Ball Don't Lie - NBA



OK, we know the first decade of the 21st century doesn't really end until 2011. We think. But we also know there have been 10 full NBA seasons played since the phrase "Y2K" was on all of our lips (1999-2000), and here at Ball Don't Lie we've decided to use this as an offseason excuse to rank some of the best and not-so-brightest of the 10 campaigns in question. The result? Why, top 10 lists!

There have been 10 drafts since the year 2000, including the year 2000. Seriously. Use your fingers. And, because drafting prospects of any regard is an inexact science, teams are bound to run into some bum picks here and there. Here's our list of the top 10 busts of the decade.



10. Yi Jianlian(notes), Milwaukee Bucks, taken sixth overall in 2007

Some say Yi was born in 1987. Others contend he might have been born a year earlier, or even three years before. Most contend he's a willowy waste of a 7-foot frame, who refuses to get to the line, work on anything but a low-percentage long jumper, while allowing opponents to walk all over him defensively and on the boards. He makes the fringe of this list merely because he's still in the league, but after two full seasons in Milwaukee and New Jersey, it's pretty clear what Yi is all about. And it ain't unrealized potential.



9. Kedrick Brown, Boston Celtics, taken 11th overall in 2001

He wasn't exactly taken ahead of Jordan, Stockton or Malone; but by my count, Brown was selected ahead of 15 players who started an NBA game last year. An athletic ... something, who was working out of a junior college long enough to impress Chris Wallace and the C's, Brown was an immediate washout.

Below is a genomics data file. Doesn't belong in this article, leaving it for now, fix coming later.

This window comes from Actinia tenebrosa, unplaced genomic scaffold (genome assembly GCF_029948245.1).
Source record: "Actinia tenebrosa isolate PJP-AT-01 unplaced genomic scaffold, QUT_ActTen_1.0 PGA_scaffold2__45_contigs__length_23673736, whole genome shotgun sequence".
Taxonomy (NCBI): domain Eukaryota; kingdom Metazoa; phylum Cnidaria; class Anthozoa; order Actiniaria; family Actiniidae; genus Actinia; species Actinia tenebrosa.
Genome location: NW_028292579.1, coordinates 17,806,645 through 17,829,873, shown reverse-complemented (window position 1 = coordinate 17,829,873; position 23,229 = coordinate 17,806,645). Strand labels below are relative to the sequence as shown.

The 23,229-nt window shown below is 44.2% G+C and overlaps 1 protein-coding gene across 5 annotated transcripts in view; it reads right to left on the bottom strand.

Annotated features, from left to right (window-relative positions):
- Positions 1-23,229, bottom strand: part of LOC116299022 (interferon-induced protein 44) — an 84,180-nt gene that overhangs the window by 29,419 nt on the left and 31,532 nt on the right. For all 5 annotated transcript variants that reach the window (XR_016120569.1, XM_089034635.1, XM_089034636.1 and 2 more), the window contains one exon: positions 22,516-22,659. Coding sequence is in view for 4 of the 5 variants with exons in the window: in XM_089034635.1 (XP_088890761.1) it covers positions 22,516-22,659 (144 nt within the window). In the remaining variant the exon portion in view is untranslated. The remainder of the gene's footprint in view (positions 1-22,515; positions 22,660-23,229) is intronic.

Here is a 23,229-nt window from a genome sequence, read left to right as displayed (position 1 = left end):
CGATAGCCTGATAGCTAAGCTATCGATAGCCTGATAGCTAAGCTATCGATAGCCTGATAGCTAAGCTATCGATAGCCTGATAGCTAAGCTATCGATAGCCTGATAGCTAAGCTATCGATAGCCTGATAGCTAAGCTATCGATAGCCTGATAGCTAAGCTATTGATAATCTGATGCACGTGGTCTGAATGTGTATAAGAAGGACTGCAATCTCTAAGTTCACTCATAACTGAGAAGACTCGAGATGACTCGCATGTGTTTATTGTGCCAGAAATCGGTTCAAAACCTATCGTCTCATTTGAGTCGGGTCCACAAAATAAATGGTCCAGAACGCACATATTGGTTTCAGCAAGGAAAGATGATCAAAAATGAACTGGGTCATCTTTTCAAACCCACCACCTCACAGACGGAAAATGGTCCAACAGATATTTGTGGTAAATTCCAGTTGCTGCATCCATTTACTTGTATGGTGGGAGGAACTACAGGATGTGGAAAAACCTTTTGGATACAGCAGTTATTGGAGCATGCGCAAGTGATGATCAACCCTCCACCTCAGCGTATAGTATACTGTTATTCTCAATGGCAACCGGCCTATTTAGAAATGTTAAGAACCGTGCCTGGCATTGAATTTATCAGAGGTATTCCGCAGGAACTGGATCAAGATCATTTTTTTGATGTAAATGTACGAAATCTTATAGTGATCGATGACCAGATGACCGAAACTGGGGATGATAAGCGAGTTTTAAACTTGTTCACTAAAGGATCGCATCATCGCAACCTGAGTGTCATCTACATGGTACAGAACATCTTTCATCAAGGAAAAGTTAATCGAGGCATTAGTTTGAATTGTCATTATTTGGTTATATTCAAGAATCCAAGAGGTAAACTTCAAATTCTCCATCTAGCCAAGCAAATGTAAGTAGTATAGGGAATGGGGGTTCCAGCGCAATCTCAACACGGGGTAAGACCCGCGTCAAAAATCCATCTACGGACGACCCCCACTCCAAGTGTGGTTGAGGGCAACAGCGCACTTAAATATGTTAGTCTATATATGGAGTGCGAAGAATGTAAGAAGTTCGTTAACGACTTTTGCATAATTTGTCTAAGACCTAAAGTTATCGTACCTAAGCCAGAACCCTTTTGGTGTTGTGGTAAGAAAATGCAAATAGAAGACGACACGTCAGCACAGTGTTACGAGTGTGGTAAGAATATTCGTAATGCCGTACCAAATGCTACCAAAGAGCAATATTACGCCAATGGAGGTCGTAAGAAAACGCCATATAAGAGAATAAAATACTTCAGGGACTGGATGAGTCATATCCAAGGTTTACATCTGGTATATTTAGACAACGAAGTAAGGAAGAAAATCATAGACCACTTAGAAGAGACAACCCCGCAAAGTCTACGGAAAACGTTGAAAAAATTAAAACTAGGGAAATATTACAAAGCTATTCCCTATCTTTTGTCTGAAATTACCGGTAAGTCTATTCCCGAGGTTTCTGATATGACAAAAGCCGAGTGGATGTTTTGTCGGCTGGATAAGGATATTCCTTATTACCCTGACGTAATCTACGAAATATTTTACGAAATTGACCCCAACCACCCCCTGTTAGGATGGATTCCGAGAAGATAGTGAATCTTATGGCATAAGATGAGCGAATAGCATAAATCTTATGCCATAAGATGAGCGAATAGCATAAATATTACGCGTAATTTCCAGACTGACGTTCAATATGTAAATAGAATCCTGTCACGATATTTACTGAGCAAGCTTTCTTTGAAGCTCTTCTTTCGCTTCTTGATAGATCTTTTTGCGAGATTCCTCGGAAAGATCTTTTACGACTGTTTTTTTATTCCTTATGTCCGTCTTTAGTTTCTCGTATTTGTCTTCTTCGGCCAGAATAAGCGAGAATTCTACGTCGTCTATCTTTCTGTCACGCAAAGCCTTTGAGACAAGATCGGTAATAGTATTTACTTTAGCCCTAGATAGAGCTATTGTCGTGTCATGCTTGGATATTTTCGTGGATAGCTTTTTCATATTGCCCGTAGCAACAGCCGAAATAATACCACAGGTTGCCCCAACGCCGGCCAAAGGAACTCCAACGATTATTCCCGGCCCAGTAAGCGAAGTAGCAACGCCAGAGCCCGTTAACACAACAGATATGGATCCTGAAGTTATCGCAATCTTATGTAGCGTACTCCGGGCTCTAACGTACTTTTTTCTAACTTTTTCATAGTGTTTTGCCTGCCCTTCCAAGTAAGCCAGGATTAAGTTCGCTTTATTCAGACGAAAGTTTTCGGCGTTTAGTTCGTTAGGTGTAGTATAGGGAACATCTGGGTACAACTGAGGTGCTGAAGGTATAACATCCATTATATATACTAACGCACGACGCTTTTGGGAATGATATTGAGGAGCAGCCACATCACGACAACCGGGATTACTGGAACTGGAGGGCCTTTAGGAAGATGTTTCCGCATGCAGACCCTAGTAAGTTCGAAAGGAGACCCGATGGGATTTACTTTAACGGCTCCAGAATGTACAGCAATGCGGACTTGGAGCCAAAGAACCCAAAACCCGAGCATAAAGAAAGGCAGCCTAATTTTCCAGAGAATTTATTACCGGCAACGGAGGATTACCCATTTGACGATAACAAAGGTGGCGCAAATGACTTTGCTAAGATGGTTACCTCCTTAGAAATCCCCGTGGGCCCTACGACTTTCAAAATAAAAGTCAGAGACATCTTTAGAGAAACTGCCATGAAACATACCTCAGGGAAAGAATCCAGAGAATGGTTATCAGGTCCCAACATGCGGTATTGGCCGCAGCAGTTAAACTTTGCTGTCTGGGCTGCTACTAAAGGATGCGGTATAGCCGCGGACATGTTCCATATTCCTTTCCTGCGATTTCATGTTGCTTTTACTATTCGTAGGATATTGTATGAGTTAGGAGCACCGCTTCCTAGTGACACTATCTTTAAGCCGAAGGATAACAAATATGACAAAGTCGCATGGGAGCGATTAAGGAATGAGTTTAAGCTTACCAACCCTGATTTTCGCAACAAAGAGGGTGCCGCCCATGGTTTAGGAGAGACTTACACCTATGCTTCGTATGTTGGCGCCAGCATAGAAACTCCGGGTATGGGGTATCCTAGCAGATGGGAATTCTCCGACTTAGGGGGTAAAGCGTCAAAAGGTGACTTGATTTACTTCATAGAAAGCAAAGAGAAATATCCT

8. Rodney White, Detroit Pistons, taken ninth overall in 2001

He came with a slightly shinier resume than Kedrick Brown, selected with an Andy Katz stamp of approval by Joe Dumars, who was in his first year as Detroit's personnel chief (after merely working as a consultant the year before). White had skills and an offensive touch, but he never put any work into that game of his. He was sent to Denver before being packaged with Nikoloz Tskitishvili and shipped to the Golden State Warriors for a pick that eventually (after being tossed around by several teams) landed the Philadelphia 76ers the rights to Petteri Koponen(notes). History!

7. Yaroslav Korolev(notes), Los Angeles Clippers, taken 12th overall in 2005

I watch a lot of basketball, and as a curious sort, I'm often on the lookout during garbage time for prospects both heralded and unknown. And yet, despite his lottery status, I never saw a second of Korolev's 168 NBA minutes. It's possible that I missed him without knowing it, I fully concede. But I sure can't remember a lick of his NBA career. And it is a career, because even at age 21, he ain't coming back. Mike Dunleavy clearly dropped the ball with this Russian athlete, who shot 28 percent from the field in 34 NBA games.

6. Rafael Araujo(notes), Toronto Raptors, taken eighth overall in 2004

Your humble narrator received all sorts of stick from Toronto backers for calling Hoffa a bust after his rookie year, as if he was ready for a bust-out season at age 25 after turning the ball over on nearly 21 percent of the possessions he used up in 2004-05. Raps fans, as they sometimes do, warmed to a dose of reality a year later when Araujo continued to stink, and Jazz fans got a taste in his third season before he was mercifully left to play overseas. And Rob Babcock? Don't draft players who are two months away from their 24th birthday, unless they're averaging 30 and 20 in the NCAAs. It's not Hoffa's fault; he worked his butt off. He was just a huge reach at eighth overall.